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In my app I am trying bring a subview to front, then put it back to its original layer position later. The code should be pretty simple:

To bring the subview to front (inside my custom UIView class):

[self.superview bringSubviewToFront:self];

Easy. I store the original z position in an instance variable called, you guessed it, zPosition. So, the line before -bringSubviewToFront: is:

zPosition = [self.superview.subviews indexOfObject:self];

So, all of the code I use to bring my subview to front is:

zPosition = [self.superview.subviews indexOfObject:self];
[self.superview bringSubviewToFront:self];

This works as it should. The problem is when I try to put the subview back where it was. I'm simply doing this:

[self.superview exchangeSubviewAtIndex:zPosition withSubviewAtIndex:
    [self.superview.subviews indexOfObject:self]];

Using this code, if I have two subviews, this is what happens:

Let's say I have view A and view B. View A is above view B. I tap view B, it comes to the front. I tap view B again (it should go back to where it was), and nothing happens, so it's now on view A. If I now tap view A, it comes to the front, but when I tap it again (so it should go back to its original z position: below view B), all of its sibling views disappear!

Does anyone see what could be causing this problem?

share|improve this question
Perhaps you can start with a dummy, empty subview on top. Then you swap back and forth with that subview. Not the most elegant, I know... – NicolasMiari Jul 18 '12 at 21:13
up vote 10 down vote accepted

exchangeSubviewAtIndex may well put the view back in the right place, but it will also swap another view on top, which wont be what you started with. You might need to do something like this instead of exchangeSubviewAtIndex :

[self retain];
UIView *superview = self.superview;
[self removeFromSuperview];
[superview insertSubview:self atIndex:zPosition];
[self release];
share|improve this answer
calling [self removeFromSuperview] results in self being dealloc'd because once it's removed from its superview, nothing is owning it anymore. – iamataptool Jul 18 '12 at 22:32
Perhaps you could delegate this to the superview (and/or the view controller in charge of this hierarchy) instead? – Husker Jeff Jul 18 '12 at 23:52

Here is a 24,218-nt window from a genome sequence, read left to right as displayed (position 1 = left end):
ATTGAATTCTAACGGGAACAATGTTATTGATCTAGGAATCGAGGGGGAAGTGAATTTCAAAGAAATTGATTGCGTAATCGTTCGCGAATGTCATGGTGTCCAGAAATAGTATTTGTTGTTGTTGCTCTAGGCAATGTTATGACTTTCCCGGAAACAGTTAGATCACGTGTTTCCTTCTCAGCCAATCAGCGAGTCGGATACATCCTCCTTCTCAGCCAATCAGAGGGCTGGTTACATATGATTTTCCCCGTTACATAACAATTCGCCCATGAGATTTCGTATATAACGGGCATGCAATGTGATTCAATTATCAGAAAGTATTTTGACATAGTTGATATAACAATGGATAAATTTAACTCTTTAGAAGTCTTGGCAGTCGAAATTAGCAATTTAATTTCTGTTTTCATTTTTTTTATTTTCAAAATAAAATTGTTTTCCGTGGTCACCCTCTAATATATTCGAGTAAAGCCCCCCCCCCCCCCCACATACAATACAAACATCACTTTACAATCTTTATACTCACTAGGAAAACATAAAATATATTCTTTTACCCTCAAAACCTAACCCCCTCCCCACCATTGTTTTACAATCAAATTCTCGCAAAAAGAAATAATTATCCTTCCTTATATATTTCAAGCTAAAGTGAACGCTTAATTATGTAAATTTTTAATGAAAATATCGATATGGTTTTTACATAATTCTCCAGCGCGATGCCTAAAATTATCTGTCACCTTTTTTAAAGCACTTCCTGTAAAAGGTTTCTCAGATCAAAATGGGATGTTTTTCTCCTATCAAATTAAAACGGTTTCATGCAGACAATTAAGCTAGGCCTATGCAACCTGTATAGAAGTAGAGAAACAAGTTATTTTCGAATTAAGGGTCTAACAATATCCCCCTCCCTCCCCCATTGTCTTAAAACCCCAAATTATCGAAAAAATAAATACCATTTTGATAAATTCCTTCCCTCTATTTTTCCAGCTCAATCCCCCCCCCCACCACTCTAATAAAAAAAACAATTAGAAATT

Try retaining self temporarily. I've updated my answer. – AW101 Jul 19 '12 at 8:00
@Rickay how could the self be deallocated during the main thread is running inside the one of object's methods? the iOS does not cut out the tree until he is on top of the tree. :) it would be very inconsistence and dangerous behaviour of the iOS, don't you think? it would be causes hundreds of unwanted crashes... the thread's run loop keep the current object alive during the progress! – holex Jul 19 '12 at 8:13
You're right: shouldn't respond to programming answers while multitasking! – iamataptool Jul 19 '12 at 16:50

There is no need to remove from superview:

[self.superview insertSubview:self atIndex:zPosition];

share|improve this answer

This question and answers were very helpful to me.

I had the requirement to place an overlay between the viewstack which views are above and below the overlay, and i wanted to keep it dynamic. That is, a view can tell it is hidden or not.

I used the following algorithm to reorder the views. Thanks to AW101 below for the "No need to remove view".

Here is my algorithm:

- (void) insertOverlay {

    // Remember above- and belowcounter
    int belowpos = 0, abovepos = 0;

    // Controller mainview
    UIView *mainview = [self currentMainView];

    // Iterate all direct mainview subviews
    for (UIView* view in mainview.subviews) {
        if ([self isAboveOverlay:view]) {
            // Re-insert as aboveview
            [mainview insertSubview:view atIndex:belowpos + (abovepos++)];
        else {
            // Re-insert as belowview
            [mainview insertSubview:view atIndex:belowpos++];

    // Put overlay in between above and below.
    [mainview insertSubview:_overlay atIndex:belowpos];
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